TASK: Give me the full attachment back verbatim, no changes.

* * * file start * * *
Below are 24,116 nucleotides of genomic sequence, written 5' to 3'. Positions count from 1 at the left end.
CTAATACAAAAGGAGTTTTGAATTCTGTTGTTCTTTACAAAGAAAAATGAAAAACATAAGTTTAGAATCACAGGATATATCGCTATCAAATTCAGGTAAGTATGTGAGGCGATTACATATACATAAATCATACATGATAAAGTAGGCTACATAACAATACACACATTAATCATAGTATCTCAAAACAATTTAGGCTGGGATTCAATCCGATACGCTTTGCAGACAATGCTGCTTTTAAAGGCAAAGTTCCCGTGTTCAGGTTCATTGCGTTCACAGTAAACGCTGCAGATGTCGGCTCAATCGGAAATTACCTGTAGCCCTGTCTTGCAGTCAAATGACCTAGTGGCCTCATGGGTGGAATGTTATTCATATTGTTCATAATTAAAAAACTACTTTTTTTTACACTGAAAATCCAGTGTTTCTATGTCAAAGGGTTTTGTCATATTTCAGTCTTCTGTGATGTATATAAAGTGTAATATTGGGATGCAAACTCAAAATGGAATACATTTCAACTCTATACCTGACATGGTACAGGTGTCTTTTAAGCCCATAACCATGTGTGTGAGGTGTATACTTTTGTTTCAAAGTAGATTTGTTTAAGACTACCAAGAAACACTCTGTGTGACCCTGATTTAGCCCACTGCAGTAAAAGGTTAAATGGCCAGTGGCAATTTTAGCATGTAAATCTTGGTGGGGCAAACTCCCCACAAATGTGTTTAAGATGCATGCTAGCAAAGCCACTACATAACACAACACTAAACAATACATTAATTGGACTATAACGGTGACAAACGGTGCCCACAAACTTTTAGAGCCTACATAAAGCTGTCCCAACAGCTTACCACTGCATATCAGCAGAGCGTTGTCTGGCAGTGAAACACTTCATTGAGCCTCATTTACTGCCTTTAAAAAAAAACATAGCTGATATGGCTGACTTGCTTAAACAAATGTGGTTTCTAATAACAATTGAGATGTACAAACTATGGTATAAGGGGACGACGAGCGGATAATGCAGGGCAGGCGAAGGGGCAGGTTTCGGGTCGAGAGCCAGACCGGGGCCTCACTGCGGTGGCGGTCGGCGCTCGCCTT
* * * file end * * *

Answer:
Below are 24,116 nucleotides of genomic sequence, written 5' to 3'. Positions count from 1 at the left end.
CTAATACAAAAGGAGTTTTGAATTCTGTTGTTCTTTACAAAGAAAAATGAAAAACATAAGTTTAGAATCACAGGATATATCGCTATCAAATTCAGGTAAGTATGTGAGGCGATTACATATACATAAATCATACATGATAAAGTAGGCTACATAACAATACACACATTAATCATAGTATCTCAAAACAATTTAGGCTGGGATTCAATCCGATACGCTTTGCAGACAATGCTGCTTTTAAAGGCAAAGTTCCCGTGTTCAGGTTCATTGCGTTCACAGTAAACGCTGCAGATGTCGGCTCAATCGGAAATTACCTGTAGCCCTGTCTTGCAGTCAAATGACCTAGTGGCCTCATGGGTGGAATGTTATTCATATTGTTCATAATTAAAAAACTACTTTTTTTTACACTGAAAATCCAGTGTTTCTATGTCAAAGGGTTTTGTCATATTTCAGTCTTCTGTGATGTATATAAAGTGTAATATTGGGATGCAAACTCAAAATGGAATACATTTCAACTCTATACCTGACATGGTACAGGTGTCTTTTAAGCCCATAACCATGTGTGTGAGGTGTATACTTTTGTTTCAAAGTAGATTTGTTTAAGACTACCAAGAAACACTCTGTGTGACCCTGATTTAGCCCACTGCAGTAAAAGGTTAAATGGCCAGTGGCAATTTTAGCATGTAAATCTTGGTGGGGCAAACTCCCCACAAATGTGTTTAAGATGCATGCTAGCAAAGCCACTACATAACACAACACTAAACAATACATTAATTGGACTATAACGGTGACAAACGGTGCCCACAAACTTTTAGAGCCTACATAAAGCTGTCCCAACAGCTTACCACTGCATATCAGCAGAGCGTTGTCTGGCAGTGAAACACTTCATTGAGCCTCATTTACTGCCTTTAAAAAAAAACATAGCTGATATGGCTGACTTGCTTAAACAAATGTGGTTTCTAATAACAATTGAGATGTACAAACTATGGTATAAGGGGACGACGAGCGGATAATGCAGGGCAGGCGAAGGGGCAGGTTTCGGGTCGAGAGCCAGACCGGGGCCTCACTGCGGTGGCGGTCGGCGCTCGCCTT